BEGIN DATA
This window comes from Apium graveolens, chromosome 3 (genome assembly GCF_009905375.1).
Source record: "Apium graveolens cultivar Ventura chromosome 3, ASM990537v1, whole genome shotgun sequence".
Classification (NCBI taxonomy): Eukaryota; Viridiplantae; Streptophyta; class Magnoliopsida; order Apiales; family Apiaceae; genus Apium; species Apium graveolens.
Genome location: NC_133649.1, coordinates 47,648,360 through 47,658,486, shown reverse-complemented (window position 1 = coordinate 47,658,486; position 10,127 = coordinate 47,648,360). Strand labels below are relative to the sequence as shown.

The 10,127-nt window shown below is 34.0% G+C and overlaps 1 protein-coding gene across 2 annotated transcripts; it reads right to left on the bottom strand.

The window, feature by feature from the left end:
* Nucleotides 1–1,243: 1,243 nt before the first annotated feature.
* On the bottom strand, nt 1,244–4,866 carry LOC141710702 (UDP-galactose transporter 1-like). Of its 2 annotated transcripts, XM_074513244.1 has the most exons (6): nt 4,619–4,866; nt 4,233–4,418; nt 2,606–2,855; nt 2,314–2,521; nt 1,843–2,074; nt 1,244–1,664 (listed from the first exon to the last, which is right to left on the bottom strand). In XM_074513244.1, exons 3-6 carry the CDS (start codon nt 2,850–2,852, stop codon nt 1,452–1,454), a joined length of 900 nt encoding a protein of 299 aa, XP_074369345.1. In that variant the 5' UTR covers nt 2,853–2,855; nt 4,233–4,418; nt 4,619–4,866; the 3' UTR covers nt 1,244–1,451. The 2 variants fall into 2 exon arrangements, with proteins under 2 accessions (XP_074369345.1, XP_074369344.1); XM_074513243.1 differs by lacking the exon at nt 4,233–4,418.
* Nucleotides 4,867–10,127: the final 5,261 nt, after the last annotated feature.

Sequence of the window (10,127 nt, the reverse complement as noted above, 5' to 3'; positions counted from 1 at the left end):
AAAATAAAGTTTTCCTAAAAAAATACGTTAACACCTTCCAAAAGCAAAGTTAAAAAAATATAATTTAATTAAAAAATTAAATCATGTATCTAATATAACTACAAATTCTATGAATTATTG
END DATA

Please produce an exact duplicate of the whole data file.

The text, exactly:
This window comes from Apium graveolens, chromosome 3 (genome assembly GCF_009905375.1).
Source record: "Apium graveolens cultivar Ventura chromosome 3, ASM990537v1, whole genome shotgun sequence".
Classification (NCBI taxonomy): Eukaryota; Viridiplantae; Streptophyta; class Magnoliopsida; order Apiales; family Apiaceae; genus Apium; species Apium graveolens.
Genome location: NC_133649.1, coordinates 47,648,360 through 47,658,486, shown reverse-complemented (window position 1 = coordinate 47,658,486; position 10,127 = coordinate 47,648,360). Strand labels below are relative to the sequence as shown.

The 10,127-nt window shown below is 34.0% G+C and overlaps 1 protein-coding gene across 2 annotated transcripts; it reads right to left on the bottom strand.

The window, feature by feature from the left end:
* Nucleotides 1–1,243: 1,243 nt before the first annotated feature.
* On the bottom strand, nt 1,244–4,866 carry LOC141710702 (UDP-galactose transporter 1-like). Of its 2 annotated transcripts, XM_074513244.1 has the most exons (6): nt 4,619–4,866; nt 4,233–4,418; nt 2,606–2,855; nt 2,314–2,521; nt 1,843–2,074; nt 1,244–1,664 (listed from the first exon to the last, which is right to left on the bottom strand). In XM_074513244.1, exons 3-6 carry the CDS (start codon nt 2,850–2,852, stop codon nt 1,452–1,454), a joined length of 900 nt encoding a protein of 299 aa, XP_074369345.1. In that variant the 5' UTR covers nt 2,853–2,855; nt 4,233–4,418; nt 4,619–4,866; the 3' UTR covers nt 1,244–1,451. The 2 variants fall into 2 exon arrangements, with proteins under 2 accessions (XP_074369345.1, XP_074369344.1); XM_074513243.1 differs by lacking the exon at nt 4,233–4,418.
* Nucleotides 4,867–10,127: the final 5,261 nt, after the last annotated feature.

Sequence of the window (10,127 nt, the reverse complement as noted above, 5' to 3'; positions counted from 1 at the left end):
AAAATAAAGTTTTCCTAAAAAAATACGTTAACACCTTCCAAAAGCAAAGTTAAAAAAATATAATTTAATTAAAAAATTAAATCATGTATCTAATATAACTACAAATTCTATGAATTATTG